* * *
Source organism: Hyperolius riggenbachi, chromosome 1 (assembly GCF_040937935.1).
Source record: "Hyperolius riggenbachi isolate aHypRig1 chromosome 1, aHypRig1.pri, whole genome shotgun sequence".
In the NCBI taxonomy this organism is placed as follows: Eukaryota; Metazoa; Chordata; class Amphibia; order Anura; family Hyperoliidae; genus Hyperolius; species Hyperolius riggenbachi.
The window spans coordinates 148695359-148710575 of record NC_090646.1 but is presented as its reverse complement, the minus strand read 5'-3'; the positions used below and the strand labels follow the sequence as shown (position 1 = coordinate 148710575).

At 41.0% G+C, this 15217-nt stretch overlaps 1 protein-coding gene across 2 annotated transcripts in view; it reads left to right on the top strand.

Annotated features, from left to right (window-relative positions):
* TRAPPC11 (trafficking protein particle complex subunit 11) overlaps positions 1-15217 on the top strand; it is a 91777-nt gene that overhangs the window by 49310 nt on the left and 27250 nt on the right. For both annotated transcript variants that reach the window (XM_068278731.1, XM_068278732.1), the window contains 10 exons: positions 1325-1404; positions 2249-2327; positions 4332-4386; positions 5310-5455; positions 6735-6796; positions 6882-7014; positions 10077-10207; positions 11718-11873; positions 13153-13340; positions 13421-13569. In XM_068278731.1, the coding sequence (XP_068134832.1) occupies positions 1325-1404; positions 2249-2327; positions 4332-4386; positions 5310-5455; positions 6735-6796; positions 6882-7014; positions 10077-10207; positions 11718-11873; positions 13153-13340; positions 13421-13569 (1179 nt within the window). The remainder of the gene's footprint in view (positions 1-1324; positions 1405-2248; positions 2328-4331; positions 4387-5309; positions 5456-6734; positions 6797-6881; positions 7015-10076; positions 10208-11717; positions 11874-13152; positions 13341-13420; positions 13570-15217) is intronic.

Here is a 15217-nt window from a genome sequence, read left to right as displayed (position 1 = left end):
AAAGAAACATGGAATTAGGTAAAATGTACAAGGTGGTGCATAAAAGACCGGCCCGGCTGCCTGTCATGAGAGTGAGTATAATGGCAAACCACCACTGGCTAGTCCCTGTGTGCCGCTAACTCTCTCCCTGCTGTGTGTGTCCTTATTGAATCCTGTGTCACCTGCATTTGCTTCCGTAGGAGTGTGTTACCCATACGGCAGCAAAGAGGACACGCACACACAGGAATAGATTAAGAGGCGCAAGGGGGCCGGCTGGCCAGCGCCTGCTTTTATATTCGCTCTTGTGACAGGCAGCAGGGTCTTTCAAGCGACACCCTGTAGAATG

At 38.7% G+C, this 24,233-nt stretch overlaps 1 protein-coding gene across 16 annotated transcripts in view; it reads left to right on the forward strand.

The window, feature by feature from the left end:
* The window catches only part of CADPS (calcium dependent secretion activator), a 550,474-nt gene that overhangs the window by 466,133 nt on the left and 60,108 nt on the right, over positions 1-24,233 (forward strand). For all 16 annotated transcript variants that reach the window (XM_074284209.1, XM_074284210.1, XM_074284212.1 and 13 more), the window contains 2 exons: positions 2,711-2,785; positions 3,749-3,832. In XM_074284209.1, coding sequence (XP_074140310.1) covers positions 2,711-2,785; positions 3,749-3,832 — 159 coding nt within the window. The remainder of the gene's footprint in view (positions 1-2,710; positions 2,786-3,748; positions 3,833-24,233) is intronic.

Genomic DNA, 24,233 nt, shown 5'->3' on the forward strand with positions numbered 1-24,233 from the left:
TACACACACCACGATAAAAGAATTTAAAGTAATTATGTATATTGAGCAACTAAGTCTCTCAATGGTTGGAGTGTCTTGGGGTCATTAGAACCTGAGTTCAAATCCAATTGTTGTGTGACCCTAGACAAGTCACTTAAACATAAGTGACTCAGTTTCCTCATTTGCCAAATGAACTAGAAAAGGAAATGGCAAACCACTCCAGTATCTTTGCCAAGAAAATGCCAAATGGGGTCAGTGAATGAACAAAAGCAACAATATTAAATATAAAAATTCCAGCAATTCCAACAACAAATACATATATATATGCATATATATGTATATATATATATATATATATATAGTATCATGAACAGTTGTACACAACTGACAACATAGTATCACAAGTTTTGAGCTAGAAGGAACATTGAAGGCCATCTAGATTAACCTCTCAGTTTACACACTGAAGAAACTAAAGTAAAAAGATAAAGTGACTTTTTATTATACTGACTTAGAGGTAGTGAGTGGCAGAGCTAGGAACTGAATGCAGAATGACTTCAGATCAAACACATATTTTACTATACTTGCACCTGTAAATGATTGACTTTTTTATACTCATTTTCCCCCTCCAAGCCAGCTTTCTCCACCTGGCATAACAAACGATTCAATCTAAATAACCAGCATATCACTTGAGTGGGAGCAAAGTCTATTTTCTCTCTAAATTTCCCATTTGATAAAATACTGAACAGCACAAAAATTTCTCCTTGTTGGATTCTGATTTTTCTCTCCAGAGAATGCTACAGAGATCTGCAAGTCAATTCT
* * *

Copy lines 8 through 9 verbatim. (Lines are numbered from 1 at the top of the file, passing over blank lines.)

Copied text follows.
Here is a 15217-nt window from a genome sequence, read left to right as displayed (position 1 = left end):
AAAGAAACATGGAATTAGGTAAAATGTACAAGGTGGTGCATAAAAGACCGGCCCGGCTGCCTGTCATGAGAGTGAGTATAATGGCAAACCACCACTGGCTAGTCCCTGTGTGCCGCTAACTCTCTCCCTGCTGTGTGTGTCCTTATTGAATCCTGTGTCACCTGCATTTGCTTCCGTAGGAGTGTGTTACCCATACGGCAGCAAAGAGGACACGCACACACAGGAATAGATTAAGAGGCGCAAGGGGGCCGGCTGGCCAGCGCCTGCTTTTATATTCGCTCTTGTGACAGGCAGCAGGGTCTTTCAAGCGACACCCTGTAGAATG